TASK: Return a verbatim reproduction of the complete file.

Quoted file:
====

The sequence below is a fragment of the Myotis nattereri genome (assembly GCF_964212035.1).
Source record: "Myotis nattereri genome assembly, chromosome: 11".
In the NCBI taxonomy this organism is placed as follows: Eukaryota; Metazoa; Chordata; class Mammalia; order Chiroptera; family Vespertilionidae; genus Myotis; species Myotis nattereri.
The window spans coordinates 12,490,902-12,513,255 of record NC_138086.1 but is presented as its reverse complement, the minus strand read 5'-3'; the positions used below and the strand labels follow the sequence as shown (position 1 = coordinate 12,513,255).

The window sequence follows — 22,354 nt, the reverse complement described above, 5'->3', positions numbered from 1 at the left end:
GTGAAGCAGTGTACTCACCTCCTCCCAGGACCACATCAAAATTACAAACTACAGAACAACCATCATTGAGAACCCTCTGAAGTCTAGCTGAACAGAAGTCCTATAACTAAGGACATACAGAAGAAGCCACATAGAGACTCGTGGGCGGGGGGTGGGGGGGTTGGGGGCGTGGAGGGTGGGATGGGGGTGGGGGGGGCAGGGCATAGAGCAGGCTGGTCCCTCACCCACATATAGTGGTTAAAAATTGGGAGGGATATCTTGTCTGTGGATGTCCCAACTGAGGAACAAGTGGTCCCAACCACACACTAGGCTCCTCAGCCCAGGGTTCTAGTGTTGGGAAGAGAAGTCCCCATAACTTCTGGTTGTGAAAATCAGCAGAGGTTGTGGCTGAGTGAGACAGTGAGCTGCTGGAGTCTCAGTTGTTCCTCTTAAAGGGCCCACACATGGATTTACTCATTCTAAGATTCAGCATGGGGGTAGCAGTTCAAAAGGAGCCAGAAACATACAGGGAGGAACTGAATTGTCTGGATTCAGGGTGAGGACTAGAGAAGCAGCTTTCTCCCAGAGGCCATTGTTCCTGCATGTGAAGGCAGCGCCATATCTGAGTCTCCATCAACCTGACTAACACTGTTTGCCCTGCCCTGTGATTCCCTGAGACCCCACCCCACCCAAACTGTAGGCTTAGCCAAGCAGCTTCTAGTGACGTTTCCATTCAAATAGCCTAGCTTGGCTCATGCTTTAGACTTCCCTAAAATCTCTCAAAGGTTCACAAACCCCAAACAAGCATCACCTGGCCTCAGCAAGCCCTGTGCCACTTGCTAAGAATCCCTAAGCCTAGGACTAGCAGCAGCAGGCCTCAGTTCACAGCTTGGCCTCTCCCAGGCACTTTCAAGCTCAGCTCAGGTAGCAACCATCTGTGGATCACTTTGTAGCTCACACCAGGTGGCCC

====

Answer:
The sequence below is a fragment of the Myotis nattereri genome (assembly GCF_964212035.1).
Source record: "Myotis nattereri genome assembly, chromosome: 11".
In the NCBI taxonomy this organism is placed as follows: Eukaryota; Metazoa; Chordata; class Mammalia; order Chiroptera; family Vespertilionidae; genus Myotis; species Myotis nattereri.
The window spans coordinates 12,490,902-12,513,255 of record NC_138086.1 but is presented as its reverse complement, the minus strand read 5'-3'; the positions used below and the strand labels follow the sequence as shown (position 1 = coordinate 12,513,255).

The window sequence follows — 22,354 nt, the reverse complement described above, 5'->3', positions numbered from 1 at the left end:
GTGAAGCAGTGTACTCACCTCCTCCCAGGACCACATCAAAATTACAAACTACAGAACAACCATCATTGAGAACCCTCTGAAGTCTAGCTGAACAGAAGTCCTATAACTAAGGACATACAGAAGAAGCCACATAGAGACTCGTGGGCGGGGGGTGGGGGGGTTGGGGGCGTGGAGGGTGGGATGGGGGTGGGGGGGGCAGGGCATAGAGCAGGCTGGTCCCTCACCCACATATAGTGGTTAAAAATTGGGAGGGATATCTTGTCTGTGGATGTCCCAACTGAGGAACAAGTGGTCCCAACCACACACTAGGCTCCTCAGCCCAGGGTTCTAGTGTTGGGAAGAGAAGTCCCCATAACTTCTGGTTGTGAAAATCAGCAGAGGTTGTGGCTGAGTGAGACAGTGAGCTGCTGGAGTCTCAGTTGTTCCTCTTAAAGGGCCCACACATGGATTTACTCATTCTAAGATTCAGCATGGGGGTAGCAGTTCAAAAGGAGCCAGAAACATACAGGGAGGAACTGAATTGTCTGGATTCAGGGTGAGGACTAGAGAAGCAGCTTTCTCCCAGAGGCCATTGTTCCTGCATGTGAAGGCAGCGCCATATCTGAGTCTCCATCAACCTGACTAACACTGTTTGCCCTGCCCTGTGATTCCCTGAGACCCCACCCCACCCAAACTGTAGGCTTAGCCAAGCAGCTTCTAGTGACGTTTCCATTCAAATAGCCTAGCTTGGCTCATGCTTTAGACTTCCCTAAAATCTCTCAAAGGTTCACAAACCCCAAACAAGCATCACCTGGCCTCAGCAAGCCCTGTGCCACTTGCTAAGAATCCCTAAGCCTAGGACTAGCAGCAGCAGGCCTCAGTTCACAGCTTGGCCTCTCCCAGGCACTTTCAAGCTCAGCTCAGGTAGCAACCATCTGTGGATCACTTTGTAGCTCACACCAGGTGGCCC